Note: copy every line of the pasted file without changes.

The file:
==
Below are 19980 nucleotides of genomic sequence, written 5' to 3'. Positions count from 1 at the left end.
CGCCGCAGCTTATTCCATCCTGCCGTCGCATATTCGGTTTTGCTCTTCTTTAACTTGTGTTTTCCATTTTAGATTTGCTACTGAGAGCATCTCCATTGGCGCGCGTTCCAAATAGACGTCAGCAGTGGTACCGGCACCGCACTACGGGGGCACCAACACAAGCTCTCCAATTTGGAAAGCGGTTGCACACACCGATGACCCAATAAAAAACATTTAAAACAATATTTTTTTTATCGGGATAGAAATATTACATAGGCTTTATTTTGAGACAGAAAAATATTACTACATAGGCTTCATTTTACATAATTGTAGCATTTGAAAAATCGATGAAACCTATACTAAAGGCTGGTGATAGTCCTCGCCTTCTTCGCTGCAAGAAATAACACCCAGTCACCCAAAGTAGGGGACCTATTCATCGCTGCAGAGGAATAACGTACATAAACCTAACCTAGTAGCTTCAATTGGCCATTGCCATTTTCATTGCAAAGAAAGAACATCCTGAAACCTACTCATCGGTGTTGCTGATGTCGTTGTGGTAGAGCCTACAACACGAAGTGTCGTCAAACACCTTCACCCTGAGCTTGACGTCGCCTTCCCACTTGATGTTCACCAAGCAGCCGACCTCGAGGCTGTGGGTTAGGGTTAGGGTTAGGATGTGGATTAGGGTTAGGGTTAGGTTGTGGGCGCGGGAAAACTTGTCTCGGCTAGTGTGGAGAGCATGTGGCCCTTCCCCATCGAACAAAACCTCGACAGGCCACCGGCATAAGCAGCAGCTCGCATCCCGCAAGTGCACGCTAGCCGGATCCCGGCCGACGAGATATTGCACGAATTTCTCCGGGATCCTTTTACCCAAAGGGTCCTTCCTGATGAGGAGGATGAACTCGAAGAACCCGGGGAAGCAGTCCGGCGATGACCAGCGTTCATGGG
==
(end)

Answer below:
Below are 19980 nucleotides of genomic sequence, written 5' to 3'. Positions count from 1 at the left end.
CGCCGCAGCTTATTCCATCCTGCCGTCGCATATTCGGTTTTGCTCTTCTTTAACTTGTGTTTTCCATTTTAGATTTGCTACTGAGAGCATCTCCATTGGCGCGCGTTCCAAATAGACGTCAGCAGTGGTACCGGCACCGCACTACGGGGGCACCAACACAAGCTCTCCAATTTGGAAAGCGGTTGCACACACCGATGACCCAATAAAAAACATTTAAAACAATATTTTTTTTATCGGGATAGAAATATTACATAGGCTTTATTTTGAGACAGAAAAATATTACTACATAGGCTTCATTTTACATAATTGTAGCATTTGAAAAATCGATGAAACCTATACTAAAGGCTGGTGATAGTCCTCGCCTTCTTCGCTGCAAGAAATAACACCCAGTCACCCAAAGTAGGGGACCTATTCATCGCTGCAGAGGAATAACGTACATAAACCTAACCTAGTAGCTTCAATTGGCCATTGCCATTTTCATTGCAAAGAAAGAACATCCTGAAACCTACTCATCGGTGTTGCTGATGTCGTTGTGGTAGAGCCTACAACACGAAGTGTCGTCAAACACCTTCACCCTGAGCTTGACGTCGCCTTCCCACTTGATGTTCACCAAGCAGCCGACCTCGAGGCTGTGGGTTAGGGTTAGGGTTAGGATGTGGATTAGGGTTAGGGTTAGGTTGTGGGCGCGGGAAAACTTGTCTCGGCTAGTGTGGAGAGCATGTGGCCCTTCCCCATCGAACAAAACCTCGACAGGCCACCGGCATAAGCAGCAGCTCGCATCCCGCAAGTGCACGCTAGCCGGATCCCGGCCGACGAGATATTGCACGAATTTCTCCGGGATCCTTTTACCCAAAGGGTCCTTCCTGATGAGGAGGATGAACTCGAAGAACCCGGGGAAGCAGTCCGGCGATGACCAGCGTTCATGGG